In FIG. 3, a bridge rectifier BR has a pair of power input terminals PIT adapted to connect with ordinary 120 Volt/60 Hz power line voltage.
The positive voltage output from rectifier BR is connected with a B+ bus; and the negative voltage output from rectifier BR is connected with a B- bus. A capacitor C1 is connected betweeen the B+ bus and the B- bus.
A transistor Qa1 is connected with its collector to the B+ bus and with its emitter to a junction Ja. Another transistor Qa2 is connected with its collector to junction Ja and with its emitter to the B- bus.
Similarly, a transistor Qb1 is connected with its collector to the B+ bus and with its emitter to a junction Jb; while yet another transistor Qb2 is connected with its collector to junction Jb and with its emitter to the B- bus.
The base of transistor Qa1 is connected with junction Ja by way of secondary winding SWa1 on current transformer CTa1; and the base of transistor Qa2 is connected with the B- bus by way of secondary winding SWa2 of current transformer CTa2.
Similarly, the base of transistor Qb1 is connected with junction Jb by way of secondary winding SWb1 on current transformer CTb1; and the base of transistor Qb2 is connected with the B-bus by way of secondary winding SWb2 of current transformer CTb2.
An output terminal OTa is connected with junction Ja by way of series-connected primary windings PWa1 and PWa2 of current transformers CTa1 and CTa2, respectively.
Another output terminal OTb is connected with junction Jb by way of series-connected primary windings PWb1 and PWb2 of current transformers CTb1 and CTb2, respectively.
A capacitor Ct is connected between the B+ bus and a junction Jt; and an adjustable resistor Rt is connected between junction Jt and the B- bus. A Diac D1 from junction Jt to the B+ bus by way of series-connected tertiary windings TWa and TWb of current transformers CTa1 and CTb2, respectively. A diode D2 is connected with its cathode to junction Jt and with its anode to junction Jb.
FIG. 4 illustrates the special light bulb SLB used in lamp socket LS of FIG. 1. Special light bulb SLB has the size and shape of an ordinary household incandescent light bulb, and comprises a built-in high-frequency transformer HFT and a Tungsten-Halogen lamp THL.
The transformer has a primary winding PW connected between input terminals IT1 and IT2 of screw-in "one-way" lamp base OLB by way of high-pass capacitor HPC; and it has a secondary winding SW connected directly with the terminals of Tungsten-Halogen lamp THL. Both the transformer and the Tungsten-Halogen lamp are enclosed within a glass envelope GE.
With power plug PP of FIG. 1 plugged into plug-in/plug-into frequency converter PPFC there is a direct electrical connection between the output of the frequency converter and the socket terminals of lamp socket LS--provided the switch on the lamp socket is placed in its ON-position.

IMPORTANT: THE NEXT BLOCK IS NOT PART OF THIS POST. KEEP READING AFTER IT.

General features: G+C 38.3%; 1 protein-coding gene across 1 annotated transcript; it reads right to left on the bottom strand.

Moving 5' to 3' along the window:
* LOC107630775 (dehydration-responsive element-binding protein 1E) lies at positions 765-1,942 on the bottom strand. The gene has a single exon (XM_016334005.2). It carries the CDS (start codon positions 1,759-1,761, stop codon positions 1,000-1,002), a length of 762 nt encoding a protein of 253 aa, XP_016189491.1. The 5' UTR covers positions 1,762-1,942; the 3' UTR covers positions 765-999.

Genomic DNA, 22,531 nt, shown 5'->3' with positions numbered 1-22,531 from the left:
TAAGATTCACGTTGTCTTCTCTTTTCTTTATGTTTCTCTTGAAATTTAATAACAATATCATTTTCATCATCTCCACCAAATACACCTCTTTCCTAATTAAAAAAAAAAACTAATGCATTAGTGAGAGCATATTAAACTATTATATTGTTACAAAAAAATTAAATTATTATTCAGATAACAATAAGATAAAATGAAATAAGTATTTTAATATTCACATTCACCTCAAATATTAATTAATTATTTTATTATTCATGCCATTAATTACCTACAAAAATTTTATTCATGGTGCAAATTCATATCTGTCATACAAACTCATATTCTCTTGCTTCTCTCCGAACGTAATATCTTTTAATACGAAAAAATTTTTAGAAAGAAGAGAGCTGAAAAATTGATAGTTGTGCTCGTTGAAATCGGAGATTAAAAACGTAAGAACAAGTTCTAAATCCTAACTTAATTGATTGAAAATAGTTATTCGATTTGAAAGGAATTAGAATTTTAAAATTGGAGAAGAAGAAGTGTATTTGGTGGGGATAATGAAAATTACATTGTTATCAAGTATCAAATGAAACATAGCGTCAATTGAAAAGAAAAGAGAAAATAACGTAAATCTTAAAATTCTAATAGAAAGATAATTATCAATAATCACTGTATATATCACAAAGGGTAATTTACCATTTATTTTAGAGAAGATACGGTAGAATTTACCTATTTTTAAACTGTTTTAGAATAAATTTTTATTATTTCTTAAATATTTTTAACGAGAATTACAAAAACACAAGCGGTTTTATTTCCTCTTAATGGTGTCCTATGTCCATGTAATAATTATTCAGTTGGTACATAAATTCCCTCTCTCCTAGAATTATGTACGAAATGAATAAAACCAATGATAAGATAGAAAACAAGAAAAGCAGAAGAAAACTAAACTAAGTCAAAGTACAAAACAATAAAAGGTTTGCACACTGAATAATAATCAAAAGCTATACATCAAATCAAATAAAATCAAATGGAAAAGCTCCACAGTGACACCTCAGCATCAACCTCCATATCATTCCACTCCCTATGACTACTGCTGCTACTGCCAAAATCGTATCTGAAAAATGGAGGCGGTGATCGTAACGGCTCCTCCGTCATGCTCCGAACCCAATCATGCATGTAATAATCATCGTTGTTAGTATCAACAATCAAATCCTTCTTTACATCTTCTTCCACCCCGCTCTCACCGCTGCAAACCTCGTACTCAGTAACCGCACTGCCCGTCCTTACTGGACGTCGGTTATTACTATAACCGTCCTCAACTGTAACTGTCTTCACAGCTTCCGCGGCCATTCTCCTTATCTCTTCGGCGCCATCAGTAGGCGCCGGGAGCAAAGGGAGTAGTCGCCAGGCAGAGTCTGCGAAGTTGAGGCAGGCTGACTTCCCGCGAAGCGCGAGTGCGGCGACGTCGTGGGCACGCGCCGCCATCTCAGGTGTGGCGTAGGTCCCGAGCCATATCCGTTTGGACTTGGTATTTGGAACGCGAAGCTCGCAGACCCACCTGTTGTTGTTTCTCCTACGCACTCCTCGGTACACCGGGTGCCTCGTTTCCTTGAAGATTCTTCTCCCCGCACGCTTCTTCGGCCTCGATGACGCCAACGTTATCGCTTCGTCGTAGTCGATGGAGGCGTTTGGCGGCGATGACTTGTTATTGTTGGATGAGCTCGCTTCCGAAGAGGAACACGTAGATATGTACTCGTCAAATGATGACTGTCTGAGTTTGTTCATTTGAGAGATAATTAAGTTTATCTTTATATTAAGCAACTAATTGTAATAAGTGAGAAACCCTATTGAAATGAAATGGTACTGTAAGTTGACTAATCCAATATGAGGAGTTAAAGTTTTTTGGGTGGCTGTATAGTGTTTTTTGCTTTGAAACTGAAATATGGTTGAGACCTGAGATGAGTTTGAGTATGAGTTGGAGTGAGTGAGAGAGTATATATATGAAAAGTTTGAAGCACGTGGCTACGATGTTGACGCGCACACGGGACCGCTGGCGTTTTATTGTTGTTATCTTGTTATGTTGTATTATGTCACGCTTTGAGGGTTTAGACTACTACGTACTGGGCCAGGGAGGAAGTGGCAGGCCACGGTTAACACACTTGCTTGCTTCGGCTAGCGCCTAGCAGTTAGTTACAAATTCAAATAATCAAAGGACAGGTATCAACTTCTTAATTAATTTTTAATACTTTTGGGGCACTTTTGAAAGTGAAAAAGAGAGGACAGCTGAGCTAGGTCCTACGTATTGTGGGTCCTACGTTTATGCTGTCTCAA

Thus, any voltage provided from the output of the frequency converter is provided to the socket terminals, and therefore to the terminals of a special light bulb SLB (or to any ordinary light bulb) screwed into the lamp socket. If then the plug-in/plug-into frequency converter is plugged into electric receptacle ER, a 120 Volt/30 kHz voltage will be provided to input terminals IT1 and IT2 of special light bulb SLB (or to the ordinary light bulb).
With the frequency converter plugged into an electric receptacle, power to the special light bulb may be switched ON and/or OFF by a switch on the lamp base or on the lamp socket.
If power to the special light bulb is switched OFF, the output provided from the frequency converter essentially disappears--as will be understood from the following explanation of the frequency converter circuit.
The frequency converter of FIG. 3 comprises a bridge rectifier (BR) operative to provide unfiltered full-wave-rectified 120 Volt/60 Hz power line voltage between the B+ bus and the B- bus. The purpose of capacitor C1 is that of providing a low-impedance path for 30 kHz inverter currents. However, it provides substantially no filtering for the full-wave-rectified power line voltage present between the B+ bus and the B- bus.
Thus, the voltage applied to the full-bridge inverter, which consists principally of transistors Qa1, Qa2, Qb1 and Qb2, is a series of unidirectional voltage pulses provided at the rate of 120 pulses per second. The RMS magnitude of this pulsed DC voltage of 120 Volt.
In other words, the RMS magnitude of the DC voltage applied to the full-bridge inverter is 120 Volt; which--as long as the inverter oscillates--makes the RMS magnitude of the inverter output voltage also 120 Volt. Otherwise, the operation of the full-bridge inverter of FIG. 3 is entirely analogous to that of the half-bridge inverter described in U.S. Pat. No. 4,506,318 to Nilssen, including the adjustability of the RMS magnitude of the inverter output voltage.
That is, the RMS magnitude of the output voltage of frequency converter PPFC of FIG. 2 is adjustable by way of varying the magnitude of resistor Rt of frequency converter FC of FIG. 3: a low value for Rt provides for maximum output voltage RMS magnitude, whereas higher values of Rt provides for ever decreasing magnitude. In effect, adjusting the value of Rt in the frequency converter of FIG. 3 is equivalent to adjusting the value of the trigger-point-control potentiometer in an ordinary Triac light dimmer.